Dallas Wet-Dry Issue Headed for Vote

Council sets November election but opponents challenge certification

The Dallas city council set a public vote for November on whether beer and wine can be sold city-wide after the city secretary on Wednesday certified enough valid signatures on a petition. But opponents immediately promised a legal fight to keep it off the November ballot.

If ultimately passed, Dallas would become “wet” across the city for beer and wine, replacing the patchwork of “wet” and “dry” areas now in place. Liquor sales would not be affected.

Progress Dallas, the group backing the proposal, released a statement saying it “is pleased Dallas residents will have the opportunity to vote on this important issue.”

The group, made up largely of grocers and restaurant owners, said, “Dallas voters signed petitions in record numbers because they understand how changing these archaic laws will promote economic development and keep millions in tax revenues in Dallas.”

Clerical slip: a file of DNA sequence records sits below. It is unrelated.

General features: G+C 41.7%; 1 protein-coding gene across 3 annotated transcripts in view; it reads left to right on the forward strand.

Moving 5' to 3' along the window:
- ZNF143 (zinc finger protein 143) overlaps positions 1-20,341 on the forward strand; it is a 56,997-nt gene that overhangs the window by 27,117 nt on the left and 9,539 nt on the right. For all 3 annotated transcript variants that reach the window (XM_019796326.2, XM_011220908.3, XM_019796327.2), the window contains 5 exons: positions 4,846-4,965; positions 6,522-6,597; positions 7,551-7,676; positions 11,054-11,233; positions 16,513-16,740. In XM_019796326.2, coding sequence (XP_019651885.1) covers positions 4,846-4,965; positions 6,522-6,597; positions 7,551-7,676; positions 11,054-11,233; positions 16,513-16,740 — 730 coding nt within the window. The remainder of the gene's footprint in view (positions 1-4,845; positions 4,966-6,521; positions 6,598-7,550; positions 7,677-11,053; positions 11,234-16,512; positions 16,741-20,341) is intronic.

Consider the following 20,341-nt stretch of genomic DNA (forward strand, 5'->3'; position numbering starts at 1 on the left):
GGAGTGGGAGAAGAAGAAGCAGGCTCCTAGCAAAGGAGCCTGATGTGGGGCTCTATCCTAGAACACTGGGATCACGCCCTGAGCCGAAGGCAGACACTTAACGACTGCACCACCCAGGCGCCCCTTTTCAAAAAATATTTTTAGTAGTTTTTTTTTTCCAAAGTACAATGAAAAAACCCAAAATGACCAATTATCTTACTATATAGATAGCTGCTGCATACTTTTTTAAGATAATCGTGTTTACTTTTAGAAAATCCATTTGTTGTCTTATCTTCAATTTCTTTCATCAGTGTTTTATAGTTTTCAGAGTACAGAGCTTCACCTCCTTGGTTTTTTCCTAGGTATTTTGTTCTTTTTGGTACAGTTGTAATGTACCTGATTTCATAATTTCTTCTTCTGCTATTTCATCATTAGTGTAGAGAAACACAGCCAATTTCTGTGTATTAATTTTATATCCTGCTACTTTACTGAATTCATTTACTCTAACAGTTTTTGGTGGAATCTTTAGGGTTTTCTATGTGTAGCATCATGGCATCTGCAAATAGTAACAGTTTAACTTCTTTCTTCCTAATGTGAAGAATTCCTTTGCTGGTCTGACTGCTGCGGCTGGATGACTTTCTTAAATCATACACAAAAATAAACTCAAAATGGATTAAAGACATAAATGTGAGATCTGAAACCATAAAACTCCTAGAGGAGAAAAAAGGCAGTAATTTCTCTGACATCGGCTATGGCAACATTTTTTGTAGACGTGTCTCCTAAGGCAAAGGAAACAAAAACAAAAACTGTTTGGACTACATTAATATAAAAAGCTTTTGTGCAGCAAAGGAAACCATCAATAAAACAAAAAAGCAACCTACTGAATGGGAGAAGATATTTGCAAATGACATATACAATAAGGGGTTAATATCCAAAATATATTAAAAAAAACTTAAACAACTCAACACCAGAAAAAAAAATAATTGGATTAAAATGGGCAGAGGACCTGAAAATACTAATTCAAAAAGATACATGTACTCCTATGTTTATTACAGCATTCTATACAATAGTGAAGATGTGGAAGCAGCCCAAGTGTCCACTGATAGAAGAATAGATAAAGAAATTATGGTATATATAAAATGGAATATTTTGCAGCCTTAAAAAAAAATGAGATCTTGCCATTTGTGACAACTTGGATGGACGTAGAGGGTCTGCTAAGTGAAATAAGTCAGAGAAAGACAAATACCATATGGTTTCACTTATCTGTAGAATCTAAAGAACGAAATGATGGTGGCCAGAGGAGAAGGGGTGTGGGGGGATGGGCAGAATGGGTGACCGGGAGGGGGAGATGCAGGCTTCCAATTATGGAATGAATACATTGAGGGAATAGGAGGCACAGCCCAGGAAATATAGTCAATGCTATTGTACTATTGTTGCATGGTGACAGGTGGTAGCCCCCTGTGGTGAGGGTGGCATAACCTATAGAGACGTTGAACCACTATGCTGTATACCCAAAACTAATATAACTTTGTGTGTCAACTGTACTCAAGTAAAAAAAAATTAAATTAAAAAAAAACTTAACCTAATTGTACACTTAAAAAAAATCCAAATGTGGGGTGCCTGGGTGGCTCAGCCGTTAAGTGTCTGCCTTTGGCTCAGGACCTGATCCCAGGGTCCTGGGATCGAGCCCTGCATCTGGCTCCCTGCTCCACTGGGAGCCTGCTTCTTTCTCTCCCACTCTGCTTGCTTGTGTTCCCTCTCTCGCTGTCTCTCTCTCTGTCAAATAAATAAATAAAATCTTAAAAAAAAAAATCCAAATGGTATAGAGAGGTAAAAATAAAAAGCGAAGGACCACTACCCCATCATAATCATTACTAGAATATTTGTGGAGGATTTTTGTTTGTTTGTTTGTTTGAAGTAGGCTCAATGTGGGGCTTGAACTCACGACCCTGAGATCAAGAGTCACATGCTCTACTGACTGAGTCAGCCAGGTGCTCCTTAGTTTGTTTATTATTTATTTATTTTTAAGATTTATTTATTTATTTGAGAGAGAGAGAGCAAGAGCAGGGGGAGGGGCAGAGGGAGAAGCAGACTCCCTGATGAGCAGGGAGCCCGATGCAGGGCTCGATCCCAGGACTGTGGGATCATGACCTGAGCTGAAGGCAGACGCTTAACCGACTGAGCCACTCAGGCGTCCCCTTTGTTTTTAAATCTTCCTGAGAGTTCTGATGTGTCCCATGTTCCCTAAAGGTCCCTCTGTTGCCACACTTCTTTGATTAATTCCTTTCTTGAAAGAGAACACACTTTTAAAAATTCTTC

But Dallas Mayor Pro-tem Dwaine Caraway said making dry areas of Dallas wet would “devastate” South Dallas.“This is something being rammed down the southern sector’s throats,” Caraway said. “You won the first round but this is a 12-round fight. We are going to be duking it out.”

City councilman Steve Salazar also spoke against the idea. “The proponents are saying, ‘We just want to sell more alcohol to make money,’” he said.

Dallas attorney Andy Siegel, who said he represents a group of pastors and liquor stores, challenged the certification process and said he would file a lawsuit on Thursday.

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